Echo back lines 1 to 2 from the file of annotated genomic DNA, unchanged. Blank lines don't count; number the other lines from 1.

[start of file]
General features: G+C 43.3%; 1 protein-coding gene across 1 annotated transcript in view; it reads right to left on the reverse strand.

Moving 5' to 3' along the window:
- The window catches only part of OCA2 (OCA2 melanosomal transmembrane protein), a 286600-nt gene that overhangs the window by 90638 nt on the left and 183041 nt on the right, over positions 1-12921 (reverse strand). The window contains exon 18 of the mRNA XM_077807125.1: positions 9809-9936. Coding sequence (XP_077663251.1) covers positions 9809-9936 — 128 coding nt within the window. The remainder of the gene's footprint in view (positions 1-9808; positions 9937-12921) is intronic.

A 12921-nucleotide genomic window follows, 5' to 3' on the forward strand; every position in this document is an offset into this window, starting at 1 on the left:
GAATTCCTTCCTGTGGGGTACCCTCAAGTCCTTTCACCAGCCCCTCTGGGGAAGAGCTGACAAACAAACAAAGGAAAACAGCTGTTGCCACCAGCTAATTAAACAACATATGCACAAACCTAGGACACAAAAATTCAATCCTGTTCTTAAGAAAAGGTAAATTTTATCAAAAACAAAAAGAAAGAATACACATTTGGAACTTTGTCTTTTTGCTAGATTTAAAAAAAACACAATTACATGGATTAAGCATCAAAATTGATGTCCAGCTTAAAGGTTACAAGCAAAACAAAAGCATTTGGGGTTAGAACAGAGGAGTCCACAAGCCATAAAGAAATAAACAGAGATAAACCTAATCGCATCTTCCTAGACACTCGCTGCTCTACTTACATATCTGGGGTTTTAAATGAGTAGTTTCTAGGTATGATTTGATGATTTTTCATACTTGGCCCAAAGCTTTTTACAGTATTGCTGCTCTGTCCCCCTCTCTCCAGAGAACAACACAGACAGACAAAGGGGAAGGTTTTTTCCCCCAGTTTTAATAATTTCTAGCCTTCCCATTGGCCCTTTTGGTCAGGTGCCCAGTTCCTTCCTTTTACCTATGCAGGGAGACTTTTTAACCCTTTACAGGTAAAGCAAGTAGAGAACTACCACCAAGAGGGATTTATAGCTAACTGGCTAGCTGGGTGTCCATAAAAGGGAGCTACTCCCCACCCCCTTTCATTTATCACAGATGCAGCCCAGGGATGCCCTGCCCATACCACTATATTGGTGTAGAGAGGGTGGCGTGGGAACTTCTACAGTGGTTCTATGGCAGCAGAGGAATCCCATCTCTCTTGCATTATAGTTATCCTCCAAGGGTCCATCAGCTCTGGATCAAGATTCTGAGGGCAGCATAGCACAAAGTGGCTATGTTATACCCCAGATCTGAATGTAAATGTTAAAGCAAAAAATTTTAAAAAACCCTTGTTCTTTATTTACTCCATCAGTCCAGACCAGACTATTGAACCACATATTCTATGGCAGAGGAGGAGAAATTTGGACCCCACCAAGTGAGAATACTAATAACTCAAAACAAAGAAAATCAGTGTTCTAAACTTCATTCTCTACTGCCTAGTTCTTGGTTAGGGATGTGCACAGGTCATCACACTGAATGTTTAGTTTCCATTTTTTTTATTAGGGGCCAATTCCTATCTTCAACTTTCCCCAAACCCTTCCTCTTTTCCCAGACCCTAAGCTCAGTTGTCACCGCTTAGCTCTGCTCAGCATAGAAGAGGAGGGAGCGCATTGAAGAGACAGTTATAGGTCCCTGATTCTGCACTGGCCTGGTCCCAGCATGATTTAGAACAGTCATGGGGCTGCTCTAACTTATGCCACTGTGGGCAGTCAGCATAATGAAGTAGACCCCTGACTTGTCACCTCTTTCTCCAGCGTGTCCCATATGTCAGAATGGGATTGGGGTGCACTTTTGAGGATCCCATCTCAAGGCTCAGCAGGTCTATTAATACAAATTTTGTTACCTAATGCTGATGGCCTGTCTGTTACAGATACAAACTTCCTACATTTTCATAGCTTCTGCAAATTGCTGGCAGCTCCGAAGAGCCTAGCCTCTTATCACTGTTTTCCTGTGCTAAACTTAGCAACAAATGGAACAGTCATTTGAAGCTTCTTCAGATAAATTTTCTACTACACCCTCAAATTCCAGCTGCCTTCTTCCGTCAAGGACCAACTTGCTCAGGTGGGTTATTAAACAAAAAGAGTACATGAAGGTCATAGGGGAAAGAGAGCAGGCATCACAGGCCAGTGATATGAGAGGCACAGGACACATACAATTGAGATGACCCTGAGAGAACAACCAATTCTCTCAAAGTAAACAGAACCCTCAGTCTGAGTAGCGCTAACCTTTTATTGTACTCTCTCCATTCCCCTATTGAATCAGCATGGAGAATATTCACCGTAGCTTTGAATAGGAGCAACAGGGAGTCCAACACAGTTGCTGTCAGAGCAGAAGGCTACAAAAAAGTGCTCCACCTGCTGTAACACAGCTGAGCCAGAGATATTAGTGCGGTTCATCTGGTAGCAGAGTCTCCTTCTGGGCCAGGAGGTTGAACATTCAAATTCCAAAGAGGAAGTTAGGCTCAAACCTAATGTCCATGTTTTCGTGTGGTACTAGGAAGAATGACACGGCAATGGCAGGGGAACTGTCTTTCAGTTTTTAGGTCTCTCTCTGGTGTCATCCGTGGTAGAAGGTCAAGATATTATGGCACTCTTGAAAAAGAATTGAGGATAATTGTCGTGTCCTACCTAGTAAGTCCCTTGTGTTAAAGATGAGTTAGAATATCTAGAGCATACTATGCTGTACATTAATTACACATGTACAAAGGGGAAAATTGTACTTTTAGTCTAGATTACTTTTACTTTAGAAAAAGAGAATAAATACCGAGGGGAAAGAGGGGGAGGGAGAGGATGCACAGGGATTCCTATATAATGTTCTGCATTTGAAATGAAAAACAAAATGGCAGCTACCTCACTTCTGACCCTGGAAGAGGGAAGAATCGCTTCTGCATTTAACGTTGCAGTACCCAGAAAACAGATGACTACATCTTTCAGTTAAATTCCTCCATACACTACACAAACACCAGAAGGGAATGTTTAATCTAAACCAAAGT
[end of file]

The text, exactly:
General features: G+C 43.3%; 1 protein-coding gene across 1 annotated transcript in view; it reads right to left on the reverse strand.

Moving 5' to 3' along the window: